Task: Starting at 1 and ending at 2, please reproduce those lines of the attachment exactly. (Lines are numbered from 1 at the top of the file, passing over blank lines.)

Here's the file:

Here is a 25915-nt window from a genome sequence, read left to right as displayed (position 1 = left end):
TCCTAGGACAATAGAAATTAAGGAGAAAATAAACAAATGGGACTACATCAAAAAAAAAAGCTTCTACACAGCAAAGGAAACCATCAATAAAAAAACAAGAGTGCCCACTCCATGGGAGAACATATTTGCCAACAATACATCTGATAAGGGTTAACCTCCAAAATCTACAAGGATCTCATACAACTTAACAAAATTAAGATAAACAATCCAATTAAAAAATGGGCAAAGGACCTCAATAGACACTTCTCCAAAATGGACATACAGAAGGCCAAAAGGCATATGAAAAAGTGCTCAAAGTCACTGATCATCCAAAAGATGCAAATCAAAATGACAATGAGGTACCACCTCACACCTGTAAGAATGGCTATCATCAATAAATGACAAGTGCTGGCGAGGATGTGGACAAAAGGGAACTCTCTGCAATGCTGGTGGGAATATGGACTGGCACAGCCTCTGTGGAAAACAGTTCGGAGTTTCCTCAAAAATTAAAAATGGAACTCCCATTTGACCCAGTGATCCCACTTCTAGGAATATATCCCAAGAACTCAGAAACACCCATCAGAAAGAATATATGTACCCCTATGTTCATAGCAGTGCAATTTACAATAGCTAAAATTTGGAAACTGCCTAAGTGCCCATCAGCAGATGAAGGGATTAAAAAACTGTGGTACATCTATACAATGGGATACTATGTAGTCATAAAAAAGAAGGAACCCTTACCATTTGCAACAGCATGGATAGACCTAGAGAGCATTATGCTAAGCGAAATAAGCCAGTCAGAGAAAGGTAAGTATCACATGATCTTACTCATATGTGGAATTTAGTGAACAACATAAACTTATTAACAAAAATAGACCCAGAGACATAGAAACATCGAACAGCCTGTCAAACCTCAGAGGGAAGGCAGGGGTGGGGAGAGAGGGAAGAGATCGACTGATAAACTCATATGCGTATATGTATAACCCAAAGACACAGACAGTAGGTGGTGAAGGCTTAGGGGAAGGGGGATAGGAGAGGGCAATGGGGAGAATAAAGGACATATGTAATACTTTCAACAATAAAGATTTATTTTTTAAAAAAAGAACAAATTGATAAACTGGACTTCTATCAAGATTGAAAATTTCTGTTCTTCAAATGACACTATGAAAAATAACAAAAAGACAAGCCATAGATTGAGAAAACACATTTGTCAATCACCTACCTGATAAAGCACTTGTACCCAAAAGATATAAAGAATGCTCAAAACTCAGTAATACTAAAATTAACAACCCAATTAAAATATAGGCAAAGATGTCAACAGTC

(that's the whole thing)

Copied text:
Here is a 25915-nt window from a genome sequence, read left to right as displayed (position 1 = left end):
TCCTAGGACAATAGAAATTAAGGAGAAAATAAACAAATGGGACTACATCAAAAAAAAAAGCTTCTACACAGCAAAGGAAACCATCAATAAAAAAACAAGAGTGCCCACTCCATGGGAGAACATATTTGCCAACAATACATCTGATAAGGGTTAACCTCCAAAATCTACAAGGATCTCATACAACTTAACAAAATTAAGATAAACAATCCAATTAAAAAATGGGCAAAGGACCTCAATAGACACTTCTCCAAAATGGACATACAGAAGGCCAAAAGGCATATGAAAAAGTGCTCAAAGTCACTGATCATCCAAAAGATGCAAATCAAAATGACAATGAGGTACCACCTCACACCTGTAAGAATGGCTATCATCAATAAATGACAAGTGCTGGCGAGGATGTGGACAAAAGGGAACTCTCTGCAATGCTGGTGGGAATATGGACTGGCACAGCCTCTGTGGAAAACAGTTCGGAGTTTCCTCAAAAATTAAAAATGGAACTCCCATTTGACCCAGTGATCCCACTTCTAGGAATATATCCCAAGAACTCAGAAACACCCATCAGAAAGAATATATGTACCCCTATGTTCATAGCAGTGCAATTTACAATAGCTAAAATTTGGAAACTGCCTAAGTGCCCATCAGCAGATGAAGGGATTAAAAAACTGTGGTACATCTATACAATGGGATACTATGTAGTCATAAAAAAGAAGGAACCCTTACCATTTGCAACAGCATGGATAGACCTAGAGAGCATTATGCTAAGCGAAATAAGCCAGTCAGAGAAAGGTAAGTATCACATGATCTTACTCATATGTGGAATTTAGTGAACAACATAAACTTATTAACAAAAATAGACCCAGAGACATAGAAACATCGAACAGCCTGTCAAACCTCAGAGGGAAGGCAGGGGTGGGGAGAGAGGGAAGAGATCGACTGATAAACTCATATGCGTATATGTATAACCCAAAGACACAGACAGTAGGTGGTGAAGGCTTAGGGGAAGGGGGATAGGAGAGGGCAATGGGGAGAATAAAGGACATATGTAATACTTTCAACAATAAAGATTTATTTTTTAAAAAAAGAACAAATTGATAAACTGGACTTCTATCAAGATTGAAAATTTCTGTTCTTCAAATGACACTATGAAAAATAACAAAAAGACAAGCCATAGATTGAGAAAACACATTTGTCAATCACCTACCTGATAAAGCACTTGTACCCAAAAGATATAAAGAATGCTCAAAACTCAGTAATACTAAAATTAACAACCCAATTAAAATATAGGCAAAGATGTCAACAGTC